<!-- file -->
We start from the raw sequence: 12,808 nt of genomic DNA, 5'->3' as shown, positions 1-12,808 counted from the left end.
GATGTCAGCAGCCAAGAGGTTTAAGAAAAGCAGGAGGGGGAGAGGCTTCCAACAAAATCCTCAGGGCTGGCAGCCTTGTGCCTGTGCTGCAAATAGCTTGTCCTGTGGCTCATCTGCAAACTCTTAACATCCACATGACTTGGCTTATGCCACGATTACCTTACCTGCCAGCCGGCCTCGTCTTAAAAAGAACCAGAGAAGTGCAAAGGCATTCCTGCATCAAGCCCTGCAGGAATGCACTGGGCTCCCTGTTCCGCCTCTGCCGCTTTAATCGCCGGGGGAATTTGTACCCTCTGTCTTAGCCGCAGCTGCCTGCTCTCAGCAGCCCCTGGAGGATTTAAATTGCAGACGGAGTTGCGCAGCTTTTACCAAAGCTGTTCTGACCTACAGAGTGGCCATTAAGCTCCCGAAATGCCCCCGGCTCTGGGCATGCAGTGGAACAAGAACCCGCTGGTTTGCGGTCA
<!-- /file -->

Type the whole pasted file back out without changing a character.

We start from the raw sequence: 12,808 nt of genomic DNA, 5'->3' as shown, positions 1-12,808 counted from the left end.
GATGTCAGCAGCCAAGAGGTTTAAGAAAAGCAGGAGGGGGAGAGGCTTCCAACAAAATCCTCAGGGCTGGCAGCCTTGTGCCTGTGCTGCAAATAGCTTGTCCTGTGGCTCATCTGCAAACTCTTAACATCCACATGACTTGGCTTATGCCACGATTACCTTACCTGCCAGCCGGCCTCGTCTTAAAAAGAACCAGAGAAGTGCAAAGGCATTCCTGCATCAAGCCCTGCAGGAATGCACTGGGCTCCCTGTTCCGCCTCTGCCGCTTTAATCGCCGGGGGAATTTGTACCCTCTGTCTTAGCCGCAGCTGCCTGCTCTCAGCAGCCCCTGGAGGATTTAAATTGCAGACGGAGTTGCGCAGCTTTTACCAAAGCTGTTCTGACCTACAGAGTGGCCATTAAGCTCCCGAAATGCCCCCGGCTCTGGGCATGCAGTGGAACAAGAACCCGCTGGTTTGCGGTCA